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Come quickly ... come quickly ... the prayers are ending; there will be people in the street.” And from above an enormous voice intoned:

Tu . . u . . ba mi . . i . . i . . irum ...” And the serpent groaned discordantly. The end of a great box covered with black velvet glided forward above our heads; ropes were fastened round it. The priest had opened a door in the shadowy distance, beside a white marble tablet in the thick walls. The coffin up above moved forward a little again; the ropes were readjusted with a rattling, wooden sound. A dry, formal voice intoned from above:

Erit . . justus . . Ab . . . auditione .. ."

From the open door the priest rattled his keys, and said, “Come, come,” impatiently.

I was horribly afraid that Seraphina would shriek or faint, or refuse to move. There was very little time. The pirates might stream out of the front of the cathedral as we came from the back; the bishop had promised to accentuate the length of the service. But Seraphina glided towards the open door; a breath of fresh air reached us. She looked back once. The coffin was swinging right over the hole, shutting out the light. Tomas Castro took her hand and said, “Come . . . come," with infinite tenderness.

He had been sobbing convulsedly. We went up some steps, and the door shut behind us with a sound like a sigh of relief.

We walked fast, in perfect blackness and solitude, on the deserted beach between the old town and the village. Every soul was near the cathedral. A boat lay half afloat. To the left in the distance the light of the schooner opposite the Casa Riego wavered on the still water.

Suddenly Tomas Castro said: “The señorita never before set foot to the open ground.”

At once I lifted her into the boat. “Shove off, Tomas,” I said, with a beating heart.

PART FOURTH

BLADE AND GUITAR

Greutan air, an dei

CHAPTER ONE

THERE was a slight, almost imperceptible jar, a faint grating noise, a whispering sound of sand—and the boat, without a splash, floated.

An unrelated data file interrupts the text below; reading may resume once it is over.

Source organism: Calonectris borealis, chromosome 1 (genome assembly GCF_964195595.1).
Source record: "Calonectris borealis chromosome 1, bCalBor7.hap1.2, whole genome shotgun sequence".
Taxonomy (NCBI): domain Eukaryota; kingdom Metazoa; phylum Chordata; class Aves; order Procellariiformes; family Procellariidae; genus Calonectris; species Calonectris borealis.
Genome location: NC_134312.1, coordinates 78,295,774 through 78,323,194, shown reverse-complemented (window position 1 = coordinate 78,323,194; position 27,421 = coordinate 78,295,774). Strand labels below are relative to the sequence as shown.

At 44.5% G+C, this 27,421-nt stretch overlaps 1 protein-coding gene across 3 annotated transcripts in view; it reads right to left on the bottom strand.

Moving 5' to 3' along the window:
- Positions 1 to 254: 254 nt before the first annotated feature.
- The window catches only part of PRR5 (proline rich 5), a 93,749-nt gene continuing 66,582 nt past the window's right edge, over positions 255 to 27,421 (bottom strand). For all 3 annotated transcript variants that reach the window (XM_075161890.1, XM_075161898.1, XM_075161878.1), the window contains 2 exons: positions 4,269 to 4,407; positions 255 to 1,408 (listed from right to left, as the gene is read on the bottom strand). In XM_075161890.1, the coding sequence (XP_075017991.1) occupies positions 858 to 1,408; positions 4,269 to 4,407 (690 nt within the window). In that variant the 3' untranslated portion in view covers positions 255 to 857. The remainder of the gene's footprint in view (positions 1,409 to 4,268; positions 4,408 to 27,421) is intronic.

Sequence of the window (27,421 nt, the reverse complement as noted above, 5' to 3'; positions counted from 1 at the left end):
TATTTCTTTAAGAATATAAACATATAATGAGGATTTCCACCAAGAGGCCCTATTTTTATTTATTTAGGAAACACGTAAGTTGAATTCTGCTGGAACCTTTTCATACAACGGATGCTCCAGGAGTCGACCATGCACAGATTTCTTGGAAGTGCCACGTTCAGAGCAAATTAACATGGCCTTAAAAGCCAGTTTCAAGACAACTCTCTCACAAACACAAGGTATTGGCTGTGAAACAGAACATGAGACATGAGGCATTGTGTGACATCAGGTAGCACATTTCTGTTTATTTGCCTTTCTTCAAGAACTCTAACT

The earth, slipping as it were away from under the keel, left us borne upon the waters of the bay, which were as still as the windless night itself. The pushing off of that boat was like a launching into space, as a bird opens its wings on the brow of a cliff, and remains poised in the air. A sense of freedom came to me, the unreasonable feeling of exultation-as if I had been really a bird essaying its flight for the first time. Everything, sudden and evil and most fortunate, had been arranged for me, as though I had been a lay figure on which Romance had been wreaking its bewildering unexpectedness; but with the floating clear of the boat, I felt somehow that this escape I had to manage myself.

It was dark. Dipping cautiously the blade of the oar, I gave another push against the shelving shore. Seraphina sat, cloaked and motionless, and Tomas Castro, in the bows, made no sound. I didn't even hear him breathe. Everything was left to me. The boat, impelled afresh, made a slight ripple, and my elation was replaced in a moment by all the torments of the most acute anxiety.

I gave another push, and then lost the bottom. Success depended upon my resource, readiness, and courage. And what was this success? Immediately, it meant getting out of the bay, and into the open sea in a twelve-foot dinghy looted from some ship years

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